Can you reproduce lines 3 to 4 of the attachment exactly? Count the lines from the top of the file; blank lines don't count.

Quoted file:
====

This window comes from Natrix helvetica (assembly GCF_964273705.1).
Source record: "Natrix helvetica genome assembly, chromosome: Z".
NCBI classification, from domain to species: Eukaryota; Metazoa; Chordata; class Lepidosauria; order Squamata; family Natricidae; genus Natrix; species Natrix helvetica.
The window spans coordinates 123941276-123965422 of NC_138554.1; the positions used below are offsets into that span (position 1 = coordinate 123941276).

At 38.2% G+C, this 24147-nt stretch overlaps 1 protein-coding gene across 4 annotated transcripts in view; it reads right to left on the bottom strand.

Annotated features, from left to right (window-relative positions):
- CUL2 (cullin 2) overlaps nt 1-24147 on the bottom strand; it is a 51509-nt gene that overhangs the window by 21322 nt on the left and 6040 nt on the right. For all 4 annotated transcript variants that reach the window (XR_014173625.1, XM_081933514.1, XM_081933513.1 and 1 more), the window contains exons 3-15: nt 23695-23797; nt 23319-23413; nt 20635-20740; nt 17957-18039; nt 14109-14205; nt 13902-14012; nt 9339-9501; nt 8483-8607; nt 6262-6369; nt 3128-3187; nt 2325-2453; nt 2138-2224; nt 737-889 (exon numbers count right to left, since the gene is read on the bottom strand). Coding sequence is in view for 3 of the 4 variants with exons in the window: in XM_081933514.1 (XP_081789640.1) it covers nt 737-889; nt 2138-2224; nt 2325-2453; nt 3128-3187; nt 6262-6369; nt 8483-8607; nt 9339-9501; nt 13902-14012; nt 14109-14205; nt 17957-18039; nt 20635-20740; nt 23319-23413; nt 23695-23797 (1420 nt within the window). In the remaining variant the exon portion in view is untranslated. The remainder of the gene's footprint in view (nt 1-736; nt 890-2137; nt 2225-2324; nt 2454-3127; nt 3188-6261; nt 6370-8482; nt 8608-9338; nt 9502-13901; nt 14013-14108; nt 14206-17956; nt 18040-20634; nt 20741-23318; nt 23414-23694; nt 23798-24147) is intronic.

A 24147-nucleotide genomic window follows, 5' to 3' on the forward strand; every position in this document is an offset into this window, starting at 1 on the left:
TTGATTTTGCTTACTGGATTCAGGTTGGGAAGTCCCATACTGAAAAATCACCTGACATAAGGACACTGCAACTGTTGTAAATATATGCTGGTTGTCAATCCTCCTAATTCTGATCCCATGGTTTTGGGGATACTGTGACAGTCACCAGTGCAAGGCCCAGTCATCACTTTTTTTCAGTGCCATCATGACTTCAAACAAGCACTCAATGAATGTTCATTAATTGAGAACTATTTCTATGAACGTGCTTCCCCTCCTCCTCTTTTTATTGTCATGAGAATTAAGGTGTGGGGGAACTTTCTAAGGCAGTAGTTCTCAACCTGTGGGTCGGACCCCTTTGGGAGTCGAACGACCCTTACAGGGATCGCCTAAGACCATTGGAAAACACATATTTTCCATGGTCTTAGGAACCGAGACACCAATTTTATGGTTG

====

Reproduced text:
NCBI classification, from domain to species: Eukaryota; Metazoa; Chordata; class Lepidosauria; order Squamata; family Natricidae; genus Natrix; species Natrix helvetica.
The window spans coordinates 123941276-123965422 of NC_138554.1; the positions used below are offsets into that span (position 1 = coordinate 123941276).